$90,000 For Lingering Soft Tissue Injuries Leading to Chronic Pain Disorder
Adding to this site’s archived cases addressing non-pecuniary damages for chronic pain, reasons for judgement were released today dealing with such a condition following a motor vehicle collision.
In today’s case (Roth v. Hes) the Plaintiff was involved in a 2011 collision. The Defendant admitted fault. The Plaintiff sustained soft tissue injuries which led to a chronic pain condition. In assessing non-pecuniary damages at $90,000 Mr. Justice Bowden provided the following reasons:
 The plaintiff is a 40-year-old woman and suffered soft tissue injuries primarily in her back and shoulder area. She continues to suffer from chronic pain disorder and experiences sleeping difficulties. She has a pre-accident history of lower back and right knee pain complaints which would likely have continued even if the accident had not occurred.
 The plaintiff’s lifestyle has suffered as a result of the accident. While I consider her to be far from totally disabled, she has lost the enjoyment of working on her and her husband’s hobby farm and the lifestyle that it provided to her. To some extent, as stated by Dr. Laidlow, this has resulted from the plaintiff becoming overly protective in relation to her injuries. With continuing appropriate rehabilitation and treatment I expect that the plaintiff’s condition will improve and she will gradually return to some of her hobbies around her property.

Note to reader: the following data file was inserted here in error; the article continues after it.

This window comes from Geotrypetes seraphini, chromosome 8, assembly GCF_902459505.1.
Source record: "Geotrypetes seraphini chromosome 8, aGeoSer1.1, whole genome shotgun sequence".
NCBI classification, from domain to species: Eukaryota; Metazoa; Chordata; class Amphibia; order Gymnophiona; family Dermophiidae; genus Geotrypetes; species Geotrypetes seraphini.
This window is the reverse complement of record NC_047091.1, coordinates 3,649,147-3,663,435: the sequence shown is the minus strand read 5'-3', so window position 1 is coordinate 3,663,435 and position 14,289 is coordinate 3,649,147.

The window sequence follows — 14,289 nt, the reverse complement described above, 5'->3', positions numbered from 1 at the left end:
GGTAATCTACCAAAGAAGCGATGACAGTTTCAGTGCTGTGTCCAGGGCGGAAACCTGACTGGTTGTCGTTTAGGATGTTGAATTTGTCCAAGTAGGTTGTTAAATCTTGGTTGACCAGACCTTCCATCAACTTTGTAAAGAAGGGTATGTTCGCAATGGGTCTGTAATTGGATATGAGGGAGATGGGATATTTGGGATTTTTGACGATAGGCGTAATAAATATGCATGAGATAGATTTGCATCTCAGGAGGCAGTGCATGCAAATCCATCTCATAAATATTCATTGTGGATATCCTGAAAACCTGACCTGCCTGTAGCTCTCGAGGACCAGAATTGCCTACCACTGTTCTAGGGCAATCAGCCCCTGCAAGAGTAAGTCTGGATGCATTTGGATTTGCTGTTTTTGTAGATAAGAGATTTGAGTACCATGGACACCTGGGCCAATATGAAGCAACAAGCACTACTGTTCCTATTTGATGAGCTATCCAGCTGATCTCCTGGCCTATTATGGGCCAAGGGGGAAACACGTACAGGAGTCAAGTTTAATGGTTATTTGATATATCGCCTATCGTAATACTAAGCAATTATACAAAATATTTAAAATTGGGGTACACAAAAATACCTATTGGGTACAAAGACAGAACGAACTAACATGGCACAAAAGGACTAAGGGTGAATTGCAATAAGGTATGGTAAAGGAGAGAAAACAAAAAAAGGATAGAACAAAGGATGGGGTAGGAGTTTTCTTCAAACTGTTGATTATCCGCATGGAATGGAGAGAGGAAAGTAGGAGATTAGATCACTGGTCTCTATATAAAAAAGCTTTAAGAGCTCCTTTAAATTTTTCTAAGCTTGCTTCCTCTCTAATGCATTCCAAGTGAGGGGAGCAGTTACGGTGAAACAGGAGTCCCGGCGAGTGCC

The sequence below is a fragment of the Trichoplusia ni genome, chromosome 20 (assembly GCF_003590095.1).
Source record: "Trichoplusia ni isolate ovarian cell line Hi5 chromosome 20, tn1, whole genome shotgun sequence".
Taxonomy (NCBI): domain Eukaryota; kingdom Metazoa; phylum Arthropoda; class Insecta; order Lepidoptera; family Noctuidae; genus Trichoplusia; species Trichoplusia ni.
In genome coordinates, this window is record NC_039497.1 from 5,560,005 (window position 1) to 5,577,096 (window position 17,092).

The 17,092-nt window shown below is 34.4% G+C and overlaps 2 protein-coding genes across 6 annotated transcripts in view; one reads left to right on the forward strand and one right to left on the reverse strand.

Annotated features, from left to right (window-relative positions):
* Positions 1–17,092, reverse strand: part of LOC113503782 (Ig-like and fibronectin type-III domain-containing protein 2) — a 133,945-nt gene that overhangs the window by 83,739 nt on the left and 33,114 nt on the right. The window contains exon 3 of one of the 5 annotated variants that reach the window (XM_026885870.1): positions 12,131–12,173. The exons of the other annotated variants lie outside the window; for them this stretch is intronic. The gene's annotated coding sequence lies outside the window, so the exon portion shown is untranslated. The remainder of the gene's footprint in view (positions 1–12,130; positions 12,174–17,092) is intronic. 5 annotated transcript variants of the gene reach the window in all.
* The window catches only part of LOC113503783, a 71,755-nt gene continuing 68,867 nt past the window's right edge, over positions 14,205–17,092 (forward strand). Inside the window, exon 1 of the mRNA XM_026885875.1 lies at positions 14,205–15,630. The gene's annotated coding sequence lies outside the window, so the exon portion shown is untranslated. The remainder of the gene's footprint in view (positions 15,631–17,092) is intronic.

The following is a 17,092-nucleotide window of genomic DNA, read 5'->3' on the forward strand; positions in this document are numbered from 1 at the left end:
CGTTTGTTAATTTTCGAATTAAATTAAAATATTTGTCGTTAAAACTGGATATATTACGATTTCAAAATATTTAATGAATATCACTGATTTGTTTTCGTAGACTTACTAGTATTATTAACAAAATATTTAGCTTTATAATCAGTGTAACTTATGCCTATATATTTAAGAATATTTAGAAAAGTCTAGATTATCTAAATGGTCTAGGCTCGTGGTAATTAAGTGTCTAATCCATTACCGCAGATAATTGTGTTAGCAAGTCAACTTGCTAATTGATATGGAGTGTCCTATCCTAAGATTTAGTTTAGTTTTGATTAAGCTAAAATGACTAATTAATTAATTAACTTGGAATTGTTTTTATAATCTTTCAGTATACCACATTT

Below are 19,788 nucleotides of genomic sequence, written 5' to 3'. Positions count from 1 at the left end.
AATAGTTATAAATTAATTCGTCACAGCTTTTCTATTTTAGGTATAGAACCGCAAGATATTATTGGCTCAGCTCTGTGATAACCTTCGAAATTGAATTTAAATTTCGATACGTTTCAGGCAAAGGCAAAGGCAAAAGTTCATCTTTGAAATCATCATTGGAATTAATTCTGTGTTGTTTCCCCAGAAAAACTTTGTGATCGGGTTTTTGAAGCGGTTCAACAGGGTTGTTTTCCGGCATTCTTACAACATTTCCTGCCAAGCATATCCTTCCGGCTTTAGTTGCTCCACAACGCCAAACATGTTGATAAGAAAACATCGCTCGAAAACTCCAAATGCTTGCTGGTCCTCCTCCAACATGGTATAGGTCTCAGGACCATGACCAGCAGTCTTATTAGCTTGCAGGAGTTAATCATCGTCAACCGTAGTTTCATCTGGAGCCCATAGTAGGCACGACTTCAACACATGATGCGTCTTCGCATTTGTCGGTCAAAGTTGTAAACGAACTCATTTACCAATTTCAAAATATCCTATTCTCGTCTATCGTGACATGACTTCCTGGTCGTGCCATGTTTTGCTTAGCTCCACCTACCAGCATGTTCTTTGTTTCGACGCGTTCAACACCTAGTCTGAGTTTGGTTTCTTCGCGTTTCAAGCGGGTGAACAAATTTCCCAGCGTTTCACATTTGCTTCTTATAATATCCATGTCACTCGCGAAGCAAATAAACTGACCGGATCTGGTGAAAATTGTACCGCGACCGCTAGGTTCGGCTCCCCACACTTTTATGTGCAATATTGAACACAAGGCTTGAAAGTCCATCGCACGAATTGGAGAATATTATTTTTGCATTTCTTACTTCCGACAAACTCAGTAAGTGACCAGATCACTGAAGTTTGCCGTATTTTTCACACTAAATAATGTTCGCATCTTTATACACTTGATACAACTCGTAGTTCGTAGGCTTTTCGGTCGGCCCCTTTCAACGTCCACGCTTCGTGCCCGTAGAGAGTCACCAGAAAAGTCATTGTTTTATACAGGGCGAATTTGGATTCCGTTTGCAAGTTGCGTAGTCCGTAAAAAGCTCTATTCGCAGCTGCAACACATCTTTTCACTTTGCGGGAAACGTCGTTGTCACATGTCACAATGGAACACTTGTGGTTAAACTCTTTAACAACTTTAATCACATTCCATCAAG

I do not accept the plaintiff’s argument that the garden and animals cared for by her and her husband were more than a hobby. It matters not that the garden and animals provided some food for them. The use of their property by the plaintiff and her husband was simply a hobby and I so find.
 Before the accident the plaintiff enjoyed a number of outdoor activities. Since the accident she has not been able to participate in physically demanding activities like motorcycle riding, archery and hiking. There is the prospect that she may find less physically demanding but enjoyable hobbies.
 The plaintiff has been unable to perform a number of household chores that she could before the accident. Her social life has been impacted by the accident as she has been unable to entertain guests for dinner parties as she did in the past. She and her husband have also not enjoyed the intimacy they experienced before the accident.
 Both parties provided me with a number of cases dealing with similar facts that supported the amount of damages that they consider to be appropriate. In the end however, each case must be decided on its own facts.
 Considering the factors enumerated in Stapley, I find $90,000 to be an appropriate award of non-pecuniary damages.